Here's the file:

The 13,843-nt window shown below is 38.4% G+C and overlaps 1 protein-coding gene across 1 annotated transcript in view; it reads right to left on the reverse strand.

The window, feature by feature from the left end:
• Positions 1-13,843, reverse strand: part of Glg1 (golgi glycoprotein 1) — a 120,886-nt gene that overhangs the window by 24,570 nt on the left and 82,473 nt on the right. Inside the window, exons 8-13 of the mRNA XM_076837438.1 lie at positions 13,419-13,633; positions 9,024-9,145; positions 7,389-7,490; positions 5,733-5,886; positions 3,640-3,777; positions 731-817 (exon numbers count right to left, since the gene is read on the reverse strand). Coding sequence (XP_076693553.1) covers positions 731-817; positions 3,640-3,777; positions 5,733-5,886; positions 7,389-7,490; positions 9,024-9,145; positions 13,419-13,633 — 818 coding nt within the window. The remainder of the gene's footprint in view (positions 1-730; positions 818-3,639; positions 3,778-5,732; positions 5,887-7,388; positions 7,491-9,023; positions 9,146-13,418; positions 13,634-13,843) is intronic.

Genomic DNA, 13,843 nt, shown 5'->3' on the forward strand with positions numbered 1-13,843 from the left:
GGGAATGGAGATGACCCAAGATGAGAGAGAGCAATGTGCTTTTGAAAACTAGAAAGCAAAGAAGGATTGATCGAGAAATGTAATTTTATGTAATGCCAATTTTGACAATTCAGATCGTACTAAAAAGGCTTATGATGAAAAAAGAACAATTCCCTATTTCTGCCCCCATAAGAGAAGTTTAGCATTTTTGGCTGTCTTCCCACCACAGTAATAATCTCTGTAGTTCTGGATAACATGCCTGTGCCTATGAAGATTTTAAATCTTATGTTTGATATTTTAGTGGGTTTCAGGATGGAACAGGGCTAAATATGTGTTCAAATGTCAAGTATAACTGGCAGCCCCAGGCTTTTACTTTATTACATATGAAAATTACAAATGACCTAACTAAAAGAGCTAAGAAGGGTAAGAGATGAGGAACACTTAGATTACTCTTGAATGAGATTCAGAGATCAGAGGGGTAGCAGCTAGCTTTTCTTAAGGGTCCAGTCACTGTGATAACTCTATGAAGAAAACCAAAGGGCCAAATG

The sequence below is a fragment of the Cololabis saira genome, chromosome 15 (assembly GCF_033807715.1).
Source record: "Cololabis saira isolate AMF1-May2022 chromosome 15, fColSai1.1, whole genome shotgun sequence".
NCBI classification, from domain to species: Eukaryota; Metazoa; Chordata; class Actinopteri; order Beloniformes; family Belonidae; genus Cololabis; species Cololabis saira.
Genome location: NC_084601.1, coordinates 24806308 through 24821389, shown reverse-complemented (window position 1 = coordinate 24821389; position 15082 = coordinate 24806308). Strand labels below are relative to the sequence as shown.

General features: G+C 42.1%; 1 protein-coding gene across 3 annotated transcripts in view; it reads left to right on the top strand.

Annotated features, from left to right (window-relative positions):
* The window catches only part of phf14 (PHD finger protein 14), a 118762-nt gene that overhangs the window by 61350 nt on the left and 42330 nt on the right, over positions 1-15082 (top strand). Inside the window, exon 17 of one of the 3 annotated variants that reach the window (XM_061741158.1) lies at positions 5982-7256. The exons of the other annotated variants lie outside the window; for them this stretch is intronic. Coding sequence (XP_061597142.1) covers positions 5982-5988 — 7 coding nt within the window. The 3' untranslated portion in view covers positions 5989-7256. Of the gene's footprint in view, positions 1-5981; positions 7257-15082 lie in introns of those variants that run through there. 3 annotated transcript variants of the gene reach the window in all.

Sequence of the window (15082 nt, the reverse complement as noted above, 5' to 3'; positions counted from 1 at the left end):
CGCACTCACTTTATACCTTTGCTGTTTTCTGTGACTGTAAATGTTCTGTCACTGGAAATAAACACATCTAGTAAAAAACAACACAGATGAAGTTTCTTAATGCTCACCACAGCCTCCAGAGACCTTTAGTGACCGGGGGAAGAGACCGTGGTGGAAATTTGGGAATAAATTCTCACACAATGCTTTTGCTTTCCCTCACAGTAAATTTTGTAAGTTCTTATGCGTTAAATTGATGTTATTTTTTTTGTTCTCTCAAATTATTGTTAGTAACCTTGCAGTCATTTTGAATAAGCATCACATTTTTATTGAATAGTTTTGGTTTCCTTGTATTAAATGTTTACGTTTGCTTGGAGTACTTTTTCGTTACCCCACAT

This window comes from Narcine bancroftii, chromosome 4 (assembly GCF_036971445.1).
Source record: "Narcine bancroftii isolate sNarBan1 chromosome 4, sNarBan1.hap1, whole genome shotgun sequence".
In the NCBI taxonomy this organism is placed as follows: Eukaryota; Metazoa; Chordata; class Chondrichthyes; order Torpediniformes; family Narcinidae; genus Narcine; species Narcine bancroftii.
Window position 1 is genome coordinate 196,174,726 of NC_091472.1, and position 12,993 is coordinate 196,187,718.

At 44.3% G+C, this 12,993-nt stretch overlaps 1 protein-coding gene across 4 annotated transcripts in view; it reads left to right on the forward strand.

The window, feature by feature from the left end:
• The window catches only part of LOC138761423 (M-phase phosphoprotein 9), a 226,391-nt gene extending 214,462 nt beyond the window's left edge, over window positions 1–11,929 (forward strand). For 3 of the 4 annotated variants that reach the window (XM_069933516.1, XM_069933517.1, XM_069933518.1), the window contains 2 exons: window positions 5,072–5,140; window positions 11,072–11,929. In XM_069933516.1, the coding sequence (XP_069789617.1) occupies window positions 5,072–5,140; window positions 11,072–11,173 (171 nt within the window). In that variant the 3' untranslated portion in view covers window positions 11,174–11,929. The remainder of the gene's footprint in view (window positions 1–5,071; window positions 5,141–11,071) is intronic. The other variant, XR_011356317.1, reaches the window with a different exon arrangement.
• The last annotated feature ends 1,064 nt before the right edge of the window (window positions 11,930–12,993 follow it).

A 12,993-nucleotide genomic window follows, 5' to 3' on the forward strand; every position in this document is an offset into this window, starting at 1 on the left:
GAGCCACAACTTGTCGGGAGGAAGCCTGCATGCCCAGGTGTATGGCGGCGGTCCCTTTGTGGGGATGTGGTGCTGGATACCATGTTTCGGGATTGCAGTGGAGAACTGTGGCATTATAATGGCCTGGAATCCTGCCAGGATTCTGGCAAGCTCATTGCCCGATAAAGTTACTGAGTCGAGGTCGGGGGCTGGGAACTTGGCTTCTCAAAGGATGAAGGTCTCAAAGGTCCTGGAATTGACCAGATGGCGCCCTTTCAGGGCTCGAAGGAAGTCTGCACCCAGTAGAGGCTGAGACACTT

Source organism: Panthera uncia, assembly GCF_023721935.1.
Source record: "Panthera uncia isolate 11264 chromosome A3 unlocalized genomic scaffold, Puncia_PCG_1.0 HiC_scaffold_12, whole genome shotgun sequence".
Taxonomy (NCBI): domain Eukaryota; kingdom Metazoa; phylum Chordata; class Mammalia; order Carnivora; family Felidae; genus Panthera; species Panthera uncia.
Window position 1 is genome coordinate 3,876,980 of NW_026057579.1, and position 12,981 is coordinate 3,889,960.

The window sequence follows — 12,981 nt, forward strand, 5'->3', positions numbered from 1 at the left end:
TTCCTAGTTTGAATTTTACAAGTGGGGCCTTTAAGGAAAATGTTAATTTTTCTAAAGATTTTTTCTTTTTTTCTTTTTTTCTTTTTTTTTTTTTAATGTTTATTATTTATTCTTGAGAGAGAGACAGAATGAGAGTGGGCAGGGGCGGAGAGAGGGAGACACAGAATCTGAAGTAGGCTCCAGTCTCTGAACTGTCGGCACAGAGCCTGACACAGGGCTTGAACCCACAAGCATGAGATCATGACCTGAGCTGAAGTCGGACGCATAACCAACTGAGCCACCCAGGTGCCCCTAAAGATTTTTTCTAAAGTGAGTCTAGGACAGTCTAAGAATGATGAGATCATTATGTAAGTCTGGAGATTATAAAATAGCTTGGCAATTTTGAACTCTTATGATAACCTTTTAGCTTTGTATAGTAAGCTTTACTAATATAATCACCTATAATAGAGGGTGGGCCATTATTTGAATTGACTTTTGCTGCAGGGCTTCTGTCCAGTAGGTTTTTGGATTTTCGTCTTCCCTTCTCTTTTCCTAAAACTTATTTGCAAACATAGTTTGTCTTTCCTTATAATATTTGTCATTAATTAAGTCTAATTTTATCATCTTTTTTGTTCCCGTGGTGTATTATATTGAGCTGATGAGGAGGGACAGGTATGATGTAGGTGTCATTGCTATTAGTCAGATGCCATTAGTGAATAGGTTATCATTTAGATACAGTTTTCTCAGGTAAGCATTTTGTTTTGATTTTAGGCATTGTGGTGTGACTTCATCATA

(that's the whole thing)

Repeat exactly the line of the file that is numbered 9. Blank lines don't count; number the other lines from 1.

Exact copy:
Genome location: NC_084601.1, coordinates 24806308 through 24821389, shown reverse-complemented (window position 1 = coordinate 24821389; position 15082 = coordinate 24806308). Strand labels below are relative to the sequence as shown.